Polish and other NATO troops have started a major defensive exercise in Poland's north amid concerns raised by military maneuvers recently held by neighboring Russia and Belarus.
The Dragon-17 exercise involves some 17,000 land, air force and navy troops and some 3,500 units of equipment. Cybersecurity is also being tested.
For the first time the biannual drill, which runs through September 29, is being joined by Poland's new Territorial Defense Forces, consisting of civilian volunteers who support regular troops.
Other participating nations are NATO members Lithuania, Latvia, Germany, Britain, Slovakia, Italy, Bulgaria, Romania, as well as partner nations Georgia and Ukraine.
Deputy Defense Minister Michal Dworczyk on September 21 visited the Drawsko Pomorskie test range in northwest Poland, the main site of land drills for Dragon-17.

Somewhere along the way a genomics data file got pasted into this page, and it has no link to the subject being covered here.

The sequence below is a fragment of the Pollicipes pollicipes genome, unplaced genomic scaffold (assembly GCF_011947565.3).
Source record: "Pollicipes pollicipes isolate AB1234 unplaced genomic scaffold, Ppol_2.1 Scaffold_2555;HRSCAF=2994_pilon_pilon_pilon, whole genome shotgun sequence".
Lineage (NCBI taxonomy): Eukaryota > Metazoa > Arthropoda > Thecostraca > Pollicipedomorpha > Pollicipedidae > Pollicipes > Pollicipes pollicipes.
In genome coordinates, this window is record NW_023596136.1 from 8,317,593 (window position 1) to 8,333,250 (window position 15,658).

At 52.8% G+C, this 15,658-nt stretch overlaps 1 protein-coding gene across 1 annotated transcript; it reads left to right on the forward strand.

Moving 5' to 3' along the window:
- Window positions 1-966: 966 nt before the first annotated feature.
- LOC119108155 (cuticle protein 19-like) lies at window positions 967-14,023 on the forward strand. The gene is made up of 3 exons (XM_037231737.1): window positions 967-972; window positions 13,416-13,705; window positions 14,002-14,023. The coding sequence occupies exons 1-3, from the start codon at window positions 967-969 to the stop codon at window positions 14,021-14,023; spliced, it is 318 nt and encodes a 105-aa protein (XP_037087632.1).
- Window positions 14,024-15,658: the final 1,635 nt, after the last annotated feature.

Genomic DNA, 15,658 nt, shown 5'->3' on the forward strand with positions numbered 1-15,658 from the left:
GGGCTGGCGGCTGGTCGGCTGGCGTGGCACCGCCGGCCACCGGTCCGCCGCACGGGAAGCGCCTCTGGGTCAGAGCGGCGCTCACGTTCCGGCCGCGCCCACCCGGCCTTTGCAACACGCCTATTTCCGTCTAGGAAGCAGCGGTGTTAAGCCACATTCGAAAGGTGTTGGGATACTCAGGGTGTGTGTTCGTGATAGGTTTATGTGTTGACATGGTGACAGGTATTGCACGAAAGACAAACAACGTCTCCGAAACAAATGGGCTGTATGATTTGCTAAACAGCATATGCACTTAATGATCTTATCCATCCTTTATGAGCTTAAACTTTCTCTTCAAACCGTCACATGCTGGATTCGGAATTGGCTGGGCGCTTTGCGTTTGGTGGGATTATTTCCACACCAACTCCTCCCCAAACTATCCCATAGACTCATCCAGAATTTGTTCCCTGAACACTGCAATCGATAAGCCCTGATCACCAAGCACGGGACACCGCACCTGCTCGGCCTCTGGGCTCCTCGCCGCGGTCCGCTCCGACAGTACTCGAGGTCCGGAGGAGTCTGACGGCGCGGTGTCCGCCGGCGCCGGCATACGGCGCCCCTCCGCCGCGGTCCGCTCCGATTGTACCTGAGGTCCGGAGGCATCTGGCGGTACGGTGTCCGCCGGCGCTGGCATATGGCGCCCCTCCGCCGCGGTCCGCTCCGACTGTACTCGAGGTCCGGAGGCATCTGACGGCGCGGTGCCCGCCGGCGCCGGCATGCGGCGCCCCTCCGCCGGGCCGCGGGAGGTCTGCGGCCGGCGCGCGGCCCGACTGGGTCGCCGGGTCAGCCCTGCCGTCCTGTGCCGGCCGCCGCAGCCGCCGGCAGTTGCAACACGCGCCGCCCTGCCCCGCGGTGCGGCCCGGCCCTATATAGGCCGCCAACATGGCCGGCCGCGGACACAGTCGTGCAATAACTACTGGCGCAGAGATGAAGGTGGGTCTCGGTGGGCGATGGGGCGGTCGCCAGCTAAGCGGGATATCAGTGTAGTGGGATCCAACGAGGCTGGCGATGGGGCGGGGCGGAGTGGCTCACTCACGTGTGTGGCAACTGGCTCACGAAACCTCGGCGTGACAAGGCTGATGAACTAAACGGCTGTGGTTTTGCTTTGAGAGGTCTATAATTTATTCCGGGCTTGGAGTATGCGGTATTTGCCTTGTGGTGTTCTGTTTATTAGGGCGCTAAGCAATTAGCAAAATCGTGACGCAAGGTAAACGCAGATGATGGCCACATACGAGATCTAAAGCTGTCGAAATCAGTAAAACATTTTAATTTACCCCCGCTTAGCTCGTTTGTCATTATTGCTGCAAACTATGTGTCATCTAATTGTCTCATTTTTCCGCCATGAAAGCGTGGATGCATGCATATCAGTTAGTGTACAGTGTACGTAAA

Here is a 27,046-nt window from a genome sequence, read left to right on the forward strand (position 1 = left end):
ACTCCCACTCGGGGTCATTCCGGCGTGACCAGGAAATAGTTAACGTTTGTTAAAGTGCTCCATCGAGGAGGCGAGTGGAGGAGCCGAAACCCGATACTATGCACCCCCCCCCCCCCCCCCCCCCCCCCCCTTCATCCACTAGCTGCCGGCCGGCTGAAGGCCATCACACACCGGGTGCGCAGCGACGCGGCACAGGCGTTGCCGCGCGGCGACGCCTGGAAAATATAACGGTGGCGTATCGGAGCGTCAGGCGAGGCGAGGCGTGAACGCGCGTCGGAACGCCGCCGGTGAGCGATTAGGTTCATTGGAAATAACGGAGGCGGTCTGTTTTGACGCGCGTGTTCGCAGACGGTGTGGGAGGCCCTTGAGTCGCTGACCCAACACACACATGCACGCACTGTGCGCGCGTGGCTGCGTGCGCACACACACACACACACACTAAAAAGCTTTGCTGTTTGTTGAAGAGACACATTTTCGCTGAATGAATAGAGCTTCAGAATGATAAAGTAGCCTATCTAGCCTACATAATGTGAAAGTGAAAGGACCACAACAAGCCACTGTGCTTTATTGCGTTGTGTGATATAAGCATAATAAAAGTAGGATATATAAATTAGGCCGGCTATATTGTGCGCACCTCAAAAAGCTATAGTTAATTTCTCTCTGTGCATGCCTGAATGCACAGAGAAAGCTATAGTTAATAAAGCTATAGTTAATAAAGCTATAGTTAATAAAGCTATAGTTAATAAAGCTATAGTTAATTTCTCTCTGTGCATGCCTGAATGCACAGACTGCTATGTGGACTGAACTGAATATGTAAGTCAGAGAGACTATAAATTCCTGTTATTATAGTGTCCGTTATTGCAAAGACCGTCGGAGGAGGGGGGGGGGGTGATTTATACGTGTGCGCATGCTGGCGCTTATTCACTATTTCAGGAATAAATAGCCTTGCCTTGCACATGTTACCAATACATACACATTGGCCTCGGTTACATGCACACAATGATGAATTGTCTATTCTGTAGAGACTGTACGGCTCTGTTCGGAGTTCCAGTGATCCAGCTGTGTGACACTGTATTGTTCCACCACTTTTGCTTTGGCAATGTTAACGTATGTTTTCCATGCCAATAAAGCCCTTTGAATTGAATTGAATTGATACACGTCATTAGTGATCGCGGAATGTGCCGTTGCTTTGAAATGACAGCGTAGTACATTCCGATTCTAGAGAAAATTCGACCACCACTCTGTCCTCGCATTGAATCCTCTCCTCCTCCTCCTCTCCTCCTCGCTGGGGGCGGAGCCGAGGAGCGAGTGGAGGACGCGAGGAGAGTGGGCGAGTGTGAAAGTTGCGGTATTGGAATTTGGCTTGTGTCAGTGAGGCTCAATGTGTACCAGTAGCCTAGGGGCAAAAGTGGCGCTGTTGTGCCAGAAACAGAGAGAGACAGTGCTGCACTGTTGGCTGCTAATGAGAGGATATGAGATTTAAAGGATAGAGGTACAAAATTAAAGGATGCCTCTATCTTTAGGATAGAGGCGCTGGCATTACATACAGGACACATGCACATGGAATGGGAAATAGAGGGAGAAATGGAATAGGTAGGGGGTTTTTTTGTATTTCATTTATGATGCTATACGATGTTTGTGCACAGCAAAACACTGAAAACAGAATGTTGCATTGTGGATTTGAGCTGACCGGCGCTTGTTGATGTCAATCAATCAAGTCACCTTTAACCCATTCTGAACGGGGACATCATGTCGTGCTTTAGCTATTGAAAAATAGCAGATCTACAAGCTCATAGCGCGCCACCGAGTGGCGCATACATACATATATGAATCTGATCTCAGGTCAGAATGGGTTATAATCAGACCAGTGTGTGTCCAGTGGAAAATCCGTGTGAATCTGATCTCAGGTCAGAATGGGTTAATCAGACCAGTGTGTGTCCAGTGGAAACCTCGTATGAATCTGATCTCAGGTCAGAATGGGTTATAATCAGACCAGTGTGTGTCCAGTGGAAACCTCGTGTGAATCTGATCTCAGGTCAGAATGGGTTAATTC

Dworczyk said the drills were of a defensive nature and contrasted them with the just-ended Zapad (West) 2017 joint Russian-Belarusian maneuvers. Dworczyk said the Zapad exercise had a "very clear offensive trait."
The scenario for the exercise sees the troops reacting to "attempt at taking control of a disputed territory though hybrid actions," Dworczyk said, noting that it was inspired by Moscow's 2014 annexation of Ukraine's Crimea region.
Dworczyk also noted that security experts in Poland and in the region are concerned that Russia may leave some military units in Belarus following the Zapad 2017 maneuvers, which ended on September 20.